In a stand-alone, every single character is equally suspect. There is no protected circle of recurring characters, and there is no single character who cannot be the culprit, not even the narrator in a first person tale. Perhaps I should say, especially not the protagonist now that there are so many stories with unreliable narrators.

As I tackle my first stand-alone, writing every character as though he or she is the villain changes some fundamental aspects of the story. The narrator in a first person story really has no one she can rely on as a trustworthy confidante. We have to suspect everyone. Never can we say, Oh, that’s just Aunt Ida. She’s always like that, right from Book One. In a stand-alone, Aunt Ida, as flaky as she may be, remains a viable candidate for the role of murderer. If the narrator is confiding in her about her suspicions, Aunt Ida could be gathering information that will enable her to foist the guilt onto someone else. Or Aunt Ida could be discerning an important detail that would allow her to blackmail the real villain. Or the narrator could be planting ideas in Aunt Ida’s mind to propel her to act in a certain way. Poor Aunt Ida. She’s landed in the wrong script, and there’s no getting out of it.

The other change that seems most notable to me should be obvious in the preceding paragraph. No matter how dire the situation, I tend to see things through a particular lens, and it shows up in my wry humor. Aunt Ida can’t become a comedic character that undermines the tension of the story.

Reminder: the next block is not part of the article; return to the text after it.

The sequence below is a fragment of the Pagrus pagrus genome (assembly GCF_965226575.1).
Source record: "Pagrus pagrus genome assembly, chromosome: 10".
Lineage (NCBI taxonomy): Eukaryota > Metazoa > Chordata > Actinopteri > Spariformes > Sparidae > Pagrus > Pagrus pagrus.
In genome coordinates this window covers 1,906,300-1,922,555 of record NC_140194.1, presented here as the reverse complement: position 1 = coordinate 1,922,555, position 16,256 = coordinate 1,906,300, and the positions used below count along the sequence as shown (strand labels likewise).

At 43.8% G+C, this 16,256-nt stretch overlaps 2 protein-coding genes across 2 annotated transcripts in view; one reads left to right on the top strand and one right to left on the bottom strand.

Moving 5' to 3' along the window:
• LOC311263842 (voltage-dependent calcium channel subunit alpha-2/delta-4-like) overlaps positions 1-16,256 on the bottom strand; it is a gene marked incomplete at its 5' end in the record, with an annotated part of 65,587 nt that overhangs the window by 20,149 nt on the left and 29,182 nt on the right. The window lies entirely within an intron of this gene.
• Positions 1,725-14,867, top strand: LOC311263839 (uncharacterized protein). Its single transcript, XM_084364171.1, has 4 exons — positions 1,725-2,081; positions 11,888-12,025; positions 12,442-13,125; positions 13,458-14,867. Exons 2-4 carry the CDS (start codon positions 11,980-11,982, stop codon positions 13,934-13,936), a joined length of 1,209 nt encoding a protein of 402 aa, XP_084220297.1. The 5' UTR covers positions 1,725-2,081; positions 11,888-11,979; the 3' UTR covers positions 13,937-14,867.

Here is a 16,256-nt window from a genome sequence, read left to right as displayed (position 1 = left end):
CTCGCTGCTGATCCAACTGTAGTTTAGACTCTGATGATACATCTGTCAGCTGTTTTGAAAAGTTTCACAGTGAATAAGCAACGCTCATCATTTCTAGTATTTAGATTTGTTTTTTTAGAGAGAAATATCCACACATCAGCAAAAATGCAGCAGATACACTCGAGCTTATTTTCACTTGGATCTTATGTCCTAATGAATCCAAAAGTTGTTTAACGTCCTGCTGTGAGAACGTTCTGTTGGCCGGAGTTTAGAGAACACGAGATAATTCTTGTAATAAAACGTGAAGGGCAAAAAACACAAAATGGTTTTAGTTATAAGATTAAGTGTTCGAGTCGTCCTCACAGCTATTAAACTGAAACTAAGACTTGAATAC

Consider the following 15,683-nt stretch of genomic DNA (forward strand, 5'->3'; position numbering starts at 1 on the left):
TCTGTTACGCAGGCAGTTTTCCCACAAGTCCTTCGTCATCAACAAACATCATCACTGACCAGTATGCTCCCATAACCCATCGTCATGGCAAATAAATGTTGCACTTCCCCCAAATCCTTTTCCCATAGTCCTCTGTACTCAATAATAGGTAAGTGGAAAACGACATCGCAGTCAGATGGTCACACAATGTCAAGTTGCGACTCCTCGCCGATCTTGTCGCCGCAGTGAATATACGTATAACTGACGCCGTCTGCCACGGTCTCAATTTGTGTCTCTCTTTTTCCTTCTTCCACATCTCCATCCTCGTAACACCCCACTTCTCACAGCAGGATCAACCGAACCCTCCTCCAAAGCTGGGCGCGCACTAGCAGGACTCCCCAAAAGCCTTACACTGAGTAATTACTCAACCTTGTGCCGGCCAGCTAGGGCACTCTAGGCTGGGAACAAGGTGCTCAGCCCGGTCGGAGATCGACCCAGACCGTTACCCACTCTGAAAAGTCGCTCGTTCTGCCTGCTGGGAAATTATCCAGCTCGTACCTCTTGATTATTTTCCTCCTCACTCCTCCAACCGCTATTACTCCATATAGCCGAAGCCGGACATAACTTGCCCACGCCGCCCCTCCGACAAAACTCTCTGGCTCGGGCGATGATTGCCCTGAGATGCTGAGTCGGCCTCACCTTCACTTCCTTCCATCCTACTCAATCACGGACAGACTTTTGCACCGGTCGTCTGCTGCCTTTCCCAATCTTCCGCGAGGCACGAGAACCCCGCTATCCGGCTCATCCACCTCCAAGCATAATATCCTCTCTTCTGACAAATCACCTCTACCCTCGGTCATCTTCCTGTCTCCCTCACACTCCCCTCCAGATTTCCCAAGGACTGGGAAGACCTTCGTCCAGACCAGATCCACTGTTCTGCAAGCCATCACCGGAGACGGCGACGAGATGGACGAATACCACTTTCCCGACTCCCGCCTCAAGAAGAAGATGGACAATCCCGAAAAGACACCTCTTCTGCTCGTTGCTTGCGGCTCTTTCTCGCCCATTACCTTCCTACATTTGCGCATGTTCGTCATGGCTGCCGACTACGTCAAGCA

I’m working on all of this, and when I finally finish this ms I hope I’ll have mastered what is for me partly a new form. Stay tuned as we used to say. More to come.

A Day of Beginnings by Susan Oleksiw

This month seems to be a time of new beginnings for me and for Ladies of Mystery, with four new writers joining the blog. I already know several of my colleagues from their books and blogs, and I’m delighted to find myself now writing among them.

Unlike many mystery writers, I came to crime fiction relatively late, in graduate school. Someone gave me a copy of They Came to Baghdad by Agatha Christie, and in the first few pages I knew this was the writer for me. I had the book in hand when I went to see my professor, and he saw it and smiled. “I read those when I was trying to improve my English,” he said. He grew up speaking Dutch and French, studied German, and then learned English. So, instead of talking about my research, that day we talked about Agatha Christie.